The Colonel never knows what title the editors of The Eye will give his submissions. He can only hope they have some relation to the content of the piece, and aren't cynically slapped-on with the only goal of getting clicks and eyeballs. Anyway, here's some inside baseball:
Being an established writer with a column in The Eye, The Colonel receives innumerable, often indecipherable manuscripts, poems, curricula vitae, photographs, ostraka, marriage proposals, requests for advice, autographs, and monographs, requests for DNA samples from prisoners claiming innocence, requests to write students’ homework, term papers, love letters, doctoral theses, memoirs, autobiographies, best-sellers, cryptograms, etc.
The Colonel does what he can to help these souls, usually by publishing their work as his own, as long as there’s no evidence that it was sent certified. Why look for trouble?
On occasion, it seems prudent to send the author a copy of his or her own manuscript (certified) with a cover letter to the effect that The Colonel just finished writing the enclosed manuscript and wonders what he or she thinks of it. Never too soon to think about how to win litigation.
Anyway, it now seems efficient to publish a few hints ‘n’ tips ‘n’ tricks to help aspiring writers. The Colonel plans to print a postcard of them like Edmund Wilson’s and mail it to submitters.
“Thank you for your correspondence. Please forgive the cold indifference of this canned response. Please resubmit your manuscript after revising it to conform to following guidelines:
“1/ Eliminate adjectives and adverbs, especially definite and indefinite articles, to give work feel of translation from Slavic language.
“2/ Be sure passive voice is excised from sentences in which it is used.
“3/ In poetry, never rhyme ‘tree’ and ‘industry.’
“4/ Never worry about ending a sentence with preposition, because last word in sentence automatically becomes postposition.
“5/ Never hesitate to split infinitive. Lincoln, great writer, was famous for splitting. Okay, he split rails, but you can adapt. Originality is but adaptation. Lincoln was vampire hunter, so you can become apostrophe hunter. Adaptation - get idea?
“6/ Foolish hobgoblin is consistency of little minds, so don’t feel you must always use (a) double-quotes, (b) single quotes (inverted commas -- very pukkah), or (c) no quotations marks at all (Joyce hated them). Don’t be afraid to strike happy compromise, as by using double quotes to open quotations and single quotes to close them. Or no opening quotes but double closing quotes. Eventually you will find your own unique voice.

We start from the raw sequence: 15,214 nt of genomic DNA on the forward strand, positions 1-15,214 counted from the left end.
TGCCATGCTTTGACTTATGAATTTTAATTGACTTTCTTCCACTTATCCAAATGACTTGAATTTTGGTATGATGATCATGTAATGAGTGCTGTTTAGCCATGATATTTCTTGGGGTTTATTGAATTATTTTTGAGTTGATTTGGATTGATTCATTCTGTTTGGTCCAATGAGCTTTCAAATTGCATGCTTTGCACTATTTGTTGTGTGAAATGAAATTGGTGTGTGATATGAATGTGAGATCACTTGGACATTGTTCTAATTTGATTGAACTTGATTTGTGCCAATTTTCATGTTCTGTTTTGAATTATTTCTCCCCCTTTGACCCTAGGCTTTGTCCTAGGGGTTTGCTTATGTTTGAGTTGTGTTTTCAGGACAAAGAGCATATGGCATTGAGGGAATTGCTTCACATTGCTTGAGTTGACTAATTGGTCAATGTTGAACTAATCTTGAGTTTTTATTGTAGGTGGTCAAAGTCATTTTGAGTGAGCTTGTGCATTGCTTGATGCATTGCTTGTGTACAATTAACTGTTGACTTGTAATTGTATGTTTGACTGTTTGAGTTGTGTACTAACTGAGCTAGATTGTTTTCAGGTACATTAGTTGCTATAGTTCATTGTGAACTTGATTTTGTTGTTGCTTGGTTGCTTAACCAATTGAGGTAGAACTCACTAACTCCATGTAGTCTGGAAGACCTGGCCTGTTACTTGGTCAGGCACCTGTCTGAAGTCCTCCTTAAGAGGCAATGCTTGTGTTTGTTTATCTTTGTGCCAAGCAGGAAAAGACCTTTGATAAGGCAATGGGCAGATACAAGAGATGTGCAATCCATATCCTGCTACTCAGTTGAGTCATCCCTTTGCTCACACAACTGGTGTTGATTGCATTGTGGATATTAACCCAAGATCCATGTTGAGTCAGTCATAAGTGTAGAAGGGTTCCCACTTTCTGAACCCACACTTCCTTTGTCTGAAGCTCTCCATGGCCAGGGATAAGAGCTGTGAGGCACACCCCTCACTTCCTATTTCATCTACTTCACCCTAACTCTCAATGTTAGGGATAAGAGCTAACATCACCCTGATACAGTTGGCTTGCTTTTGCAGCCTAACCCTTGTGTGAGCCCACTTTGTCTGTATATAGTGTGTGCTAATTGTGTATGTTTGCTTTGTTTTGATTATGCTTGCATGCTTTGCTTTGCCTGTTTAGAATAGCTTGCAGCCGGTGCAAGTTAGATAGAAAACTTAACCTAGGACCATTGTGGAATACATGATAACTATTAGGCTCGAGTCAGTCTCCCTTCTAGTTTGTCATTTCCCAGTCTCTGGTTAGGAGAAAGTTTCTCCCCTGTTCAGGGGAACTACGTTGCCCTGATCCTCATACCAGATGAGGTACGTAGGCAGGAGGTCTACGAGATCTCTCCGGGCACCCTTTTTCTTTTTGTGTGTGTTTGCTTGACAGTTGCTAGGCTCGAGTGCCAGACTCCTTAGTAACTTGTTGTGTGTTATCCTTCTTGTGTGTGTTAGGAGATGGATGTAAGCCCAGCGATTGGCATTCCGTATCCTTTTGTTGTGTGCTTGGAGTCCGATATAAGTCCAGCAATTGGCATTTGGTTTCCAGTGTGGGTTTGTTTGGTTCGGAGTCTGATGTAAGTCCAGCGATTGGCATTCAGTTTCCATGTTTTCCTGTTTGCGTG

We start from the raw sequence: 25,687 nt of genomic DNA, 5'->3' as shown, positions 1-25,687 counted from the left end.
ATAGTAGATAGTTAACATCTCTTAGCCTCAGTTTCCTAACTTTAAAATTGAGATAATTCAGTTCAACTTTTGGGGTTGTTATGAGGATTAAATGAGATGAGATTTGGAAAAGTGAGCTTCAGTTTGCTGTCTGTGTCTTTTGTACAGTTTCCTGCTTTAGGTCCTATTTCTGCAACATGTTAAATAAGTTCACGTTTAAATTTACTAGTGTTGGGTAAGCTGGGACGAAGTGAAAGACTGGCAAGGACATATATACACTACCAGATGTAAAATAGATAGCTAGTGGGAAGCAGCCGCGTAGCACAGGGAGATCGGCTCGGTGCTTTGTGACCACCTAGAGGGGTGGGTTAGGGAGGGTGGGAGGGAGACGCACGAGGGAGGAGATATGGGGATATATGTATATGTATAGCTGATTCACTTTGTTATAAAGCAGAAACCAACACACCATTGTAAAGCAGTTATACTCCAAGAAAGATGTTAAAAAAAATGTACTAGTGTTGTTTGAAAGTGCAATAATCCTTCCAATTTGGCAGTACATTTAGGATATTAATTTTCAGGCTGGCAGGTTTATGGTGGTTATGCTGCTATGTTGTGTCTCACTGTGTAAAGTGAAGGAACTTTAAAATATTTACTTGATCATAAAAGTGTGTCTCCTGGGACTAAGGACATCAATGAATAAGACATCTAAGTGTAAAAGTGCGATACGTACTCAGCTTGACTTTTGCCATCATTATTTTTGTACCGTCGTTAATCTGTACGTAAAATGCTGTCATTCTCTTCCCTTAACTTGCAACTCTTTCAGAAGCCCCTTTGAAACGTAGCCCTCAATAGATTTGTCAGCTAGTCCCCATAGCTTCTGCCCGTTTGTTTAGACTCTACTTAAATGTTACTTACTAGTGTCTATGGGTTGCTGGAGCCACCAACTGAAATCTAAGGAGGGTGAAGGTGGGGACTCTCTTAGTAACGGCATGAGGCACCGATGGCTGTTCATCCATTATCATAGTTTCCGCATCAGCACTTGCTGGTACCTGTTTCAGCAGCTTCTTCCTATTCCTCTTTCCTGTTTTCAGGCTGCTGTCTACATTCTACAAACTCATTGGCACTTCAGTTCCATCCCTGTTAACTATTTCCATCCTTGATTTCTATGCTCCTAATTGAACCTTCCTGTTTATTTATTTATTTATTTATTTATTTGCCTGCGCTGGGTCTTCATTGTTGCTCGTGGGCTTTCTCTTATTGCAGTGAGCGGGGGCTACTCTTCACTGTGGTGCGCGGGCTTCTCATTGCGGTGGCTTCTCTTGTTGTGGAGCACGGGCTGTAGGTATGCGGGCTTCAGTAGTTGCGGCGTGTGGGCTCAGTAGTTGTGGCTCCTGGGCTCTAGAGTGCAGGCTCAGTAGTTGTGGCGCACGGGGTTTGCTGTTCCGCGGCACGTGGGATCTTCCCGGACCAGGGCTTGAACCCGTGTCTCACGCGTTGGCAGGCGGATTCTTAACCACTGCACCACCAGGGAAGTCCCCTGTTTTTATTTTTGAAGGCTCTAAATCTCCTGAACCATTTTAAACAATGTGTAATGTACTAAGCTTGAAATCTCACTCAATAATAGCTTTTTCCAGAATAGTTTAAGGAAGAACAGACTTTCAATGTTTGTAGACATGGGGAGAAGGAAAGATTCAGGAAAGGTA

“7/ When spell check gives you alternatives, pick third one, as you do on multiple-choice tests when you don’t know answer. Microsoft is as naive as SAT people and always puts correct answer in third position. Like old Soviet embassies: third assistant secretary was always real boss.
“8/ Check facts, check facts, check facts. Recall words chiseled into archway over entrance to New Yorker magazine fact-checking department: “Accuracy is Next to Godliness, and Cabots Speak Only to God (Lodges? Lowells? Whatever.)”
“9/ Unless your work is in form of weather report, or is weather report, don’t begin with mention of weather, and don’t end with suicide, unless you are Goethe and main character is young Werther, or you are J.D. Salinger and main character is Seymour Glass, perfect bananafish guy. Oops -- belated spoiler alerts. If weather and suicide are essential to composition, start with suicide and end with weather. ‘First shall be last and last shall be first.’
“10/ Speaking of Bible, please not to let your participles dangle. Gird them up as if you are going on journey. Don’t quote Bible unless comfortable doing so. If comfortable quoting Bible, don’t, because King James Version no longer intelligible, and later English translations (Ivan, how say 'nekulturny' in English?) barbarous. So lay off Bible, but is not okay to substitute quotations from Nietzsche.